Oman’s future: What goes up must come down

Oman’s future: What goes up must come down
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Oman’s success over the last half century is at risk of slowing down in the coming years. Having made a name for itself as a stable and successful Middle Eastern country, this nation is growing increasingly close to a dangerous political and economic unknown. It is a country that largely withstood the Arab Spring, but without an obvious successor to the current Sultan and with dwindling oil reserves, Oman’s citizens are being led towards a foggy future.

Sultan Qaboos bin Said Al Said

The Sultan is looking for a successor, while diversifying the economy. Both are hard in an Oman built on popular monarchism and oil dependency

Oman has seen marked success since Qaboos bin Said Al Said overthrew his father in 1970 and began an aggressive modernisation programme. It has won several UNDP Public Services awards, including the ‘nation most improved during the preceding 40 years’, and has been widely recognised as a rare example of a strong, popular and resilient absolute monarchy. With a GDP per capita close to that of New Zealand and a strong relationship with both the West and its Middle Eastern neighbours, it would appear that Qaboos bin Said Al Said has struck upon a winning formula for Oman.

Nonetheless, Omani strength is derived primarily from its oil reserves and its popular leader, of which neither are eternal. Oman has recognised the need to diversify its economy and has set an ambitious aim to reduce the contribution of oil to the Omani economy from 45% to 9% of GDP by 2020. Furthermore, a recent plan has been announced to transform the fishing village of Duqm, 280 miles south of Muscat, into a vast port and international business hub. It is expected that this development will create tens of thousands of new jobs whilst also thriving as a result of its strategic position as oil traders seek to avoid the Strait of Hormuz. Although welcome economic developments like these are being initiated, the economic changes are being offset by increasing welfare spending, schemes to increase employment and economic benefits to the population that were introduced after a wave of protests in January 2011. Unemployment remains a problem at 15% and with the majority of jobs going to foreign workers, young Omani’s are demanding more from the Sultan.

Despite this, the Sultan has remained widely popular amongst his citizens. He has responded to the 2011 protests with reforms, benefit schemes and the creation of municipal elections in 2012. With a combination of these recent reforms and his historical record as the harbinger of Omani development, his citizens are remaining loyal to him despite widespread threats to Arab monarchies throughout the Middle East. Nonetheless, concern over who will eventually succeed the Sultan is increasing. With no brothers and no children there is no obvious successor. If a replacement is not chosen by the Royal Family Council elect within three days of the Sultan’s death, the Sultan’s predetermined heir will be selected. However, the lack of an obvious successor may result in infighting within the royal family and a failure to accept the legitimacy of the eventual successor, potentially leading to instability through a population less tolerant to their lack of political freedoms.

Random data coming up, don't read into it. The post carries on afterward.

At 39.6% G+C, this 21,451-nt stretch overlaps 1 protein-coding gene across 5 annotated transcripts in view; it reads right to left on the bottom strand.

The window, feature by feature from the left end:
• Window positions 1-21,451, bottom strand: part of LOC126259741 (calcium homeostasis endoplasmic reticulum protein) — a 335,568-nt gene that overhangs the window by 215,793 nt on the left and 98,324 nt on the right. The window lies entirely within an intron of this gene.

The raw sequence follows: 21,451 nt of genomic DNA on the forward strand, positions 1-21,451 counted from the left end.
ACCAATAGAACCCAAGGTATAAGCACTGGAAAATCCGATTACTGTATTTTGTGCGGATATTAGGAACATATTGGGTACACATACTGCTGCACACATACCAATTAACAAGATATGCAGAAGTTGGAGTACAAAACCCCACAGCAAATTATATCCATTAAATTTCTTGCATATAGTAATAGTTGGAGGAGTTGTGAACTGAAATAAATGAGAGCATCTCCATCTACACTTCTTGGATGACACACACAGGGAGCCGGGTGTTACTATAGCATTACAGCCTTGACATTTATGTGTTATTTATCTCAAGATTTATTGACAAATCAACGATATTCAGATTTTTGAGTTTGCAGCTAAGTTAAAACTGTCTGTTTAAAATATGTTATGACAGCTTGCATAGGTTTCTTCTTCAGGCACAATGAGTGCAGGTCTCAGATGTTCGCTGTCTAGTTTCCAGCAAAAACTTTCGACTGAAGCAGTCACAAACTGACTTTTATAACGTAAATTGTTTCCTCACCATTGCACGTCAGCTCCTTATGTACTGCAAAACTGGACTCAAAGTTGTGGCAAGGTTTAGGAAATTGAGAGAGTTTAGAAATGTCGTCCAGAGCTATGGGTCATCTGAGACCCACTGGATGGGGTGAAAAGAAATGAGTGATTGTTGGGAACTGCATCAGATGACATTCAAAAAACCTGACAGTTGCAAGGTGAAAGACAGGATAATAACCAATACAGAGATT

Oman’s economic success since 1970 is at risk unless the economy becomes less reliant on its oil reserves. Its strategic position and stability is currently of great benefit to it given the chaos that exists elsewhere in the region. If the economy starts to stagger, as oil reserves decline, the Omani population may become dissatisfied. Although discontent, for now, appears to be limited and popularity of the Sultan remains high, this may not be the case if a new, contested leader comes onto the scene. If Qaboos Said Al Said is the benevolent and progressive leader that many have hailed him to be, he must demonstrate that a suitable heir exists to avoid causing instability and political unrest during the transition between Sultans. It would seem a great loss to endanger the impressive growth that the country has witnessed since 1970.

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